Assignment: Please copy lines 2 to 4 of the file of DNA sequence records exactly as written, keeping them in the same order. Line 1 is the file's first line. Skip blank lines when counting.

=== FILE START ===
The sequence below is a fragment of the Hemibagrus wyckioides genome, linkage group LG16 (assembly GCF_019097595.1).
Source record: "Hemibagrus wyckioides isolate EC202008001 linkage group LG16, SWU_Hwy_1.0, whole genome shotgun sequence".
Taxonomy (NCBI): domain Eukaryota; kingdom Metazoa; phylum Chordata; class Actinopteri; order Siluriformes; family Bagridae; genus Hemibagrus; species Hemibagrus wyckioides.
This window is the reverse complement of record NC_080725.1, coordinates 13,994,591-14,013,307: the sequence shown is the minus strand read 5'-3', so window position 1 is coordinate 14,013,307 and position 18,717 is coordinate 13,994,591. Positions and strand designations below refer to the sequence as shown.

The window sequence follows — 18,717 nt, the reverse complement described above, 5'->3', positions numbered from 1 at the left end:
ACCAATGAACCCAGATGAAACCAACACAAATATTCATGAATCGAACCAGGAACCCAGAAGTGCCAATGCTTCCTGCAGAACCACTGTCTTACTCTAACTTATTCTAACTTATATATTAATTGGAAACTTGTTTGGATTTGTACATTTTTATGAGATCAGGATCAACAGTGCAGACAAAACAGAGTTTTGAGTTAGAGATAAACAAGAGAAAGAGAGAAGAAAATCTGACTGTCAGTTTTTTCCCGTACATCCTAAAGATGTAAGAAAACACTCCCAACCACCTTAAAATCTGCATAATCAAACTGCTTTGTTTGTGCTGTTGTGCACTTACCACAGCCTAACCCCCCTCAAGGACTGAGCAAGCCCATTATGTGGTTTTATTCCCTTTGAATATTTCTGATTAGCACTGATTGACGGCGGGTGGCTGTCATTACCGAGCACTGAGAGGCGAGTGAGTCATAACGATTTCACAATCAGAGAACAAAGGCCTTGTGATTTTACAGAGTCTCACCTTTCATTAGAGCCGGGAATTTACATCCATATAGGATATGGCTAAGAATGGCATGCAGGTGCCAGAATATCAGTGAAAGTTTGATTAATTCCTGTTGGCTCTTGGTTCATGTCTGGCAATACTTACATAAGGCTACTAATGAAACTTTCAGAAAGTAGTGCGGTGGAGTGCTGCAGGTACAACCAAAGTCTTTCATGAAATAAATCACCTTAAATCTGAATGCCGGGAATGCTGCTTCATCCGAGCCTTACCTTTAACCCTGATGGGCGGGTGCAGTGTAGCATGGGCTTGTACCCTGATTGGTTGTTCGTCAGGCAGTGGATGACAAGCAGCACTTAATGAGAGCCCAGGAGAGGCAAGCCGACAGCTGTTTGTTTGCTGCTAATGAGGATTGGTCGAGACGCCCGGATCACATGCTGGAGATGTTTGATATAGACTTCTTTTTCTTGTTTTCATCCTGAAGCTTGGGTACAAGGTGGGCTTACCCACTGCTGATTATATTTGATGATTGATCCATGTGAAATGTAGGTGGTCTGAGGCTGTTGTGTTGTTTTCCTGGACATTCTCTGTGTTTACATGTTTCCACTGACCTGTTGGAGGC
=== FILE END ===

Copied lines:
Source record: "Hemibagrus wyckioides isolate EC202008001 linkage group LG16, SWU_Hwy_1.0, whole genome shotgun sequence".
Taxonomy (NCBI): domain Eukaryota; kingdom Metazoa; phylum Chordata; class Actinopteri; order Siluriformes; family Bagridae; genus Hemibagrus; species Hemibagrus wyckioides.
This window is the reverse complement of record NC_080725.1, coordinates 13,994,591-14,013,307: the sequence shown is the minus strand read 5'-3', so window position 1 is coordinate 14,013,307 and position 18,717 is coordinate 13,994,591. Positions and strand designations below refer to the sequence as shown.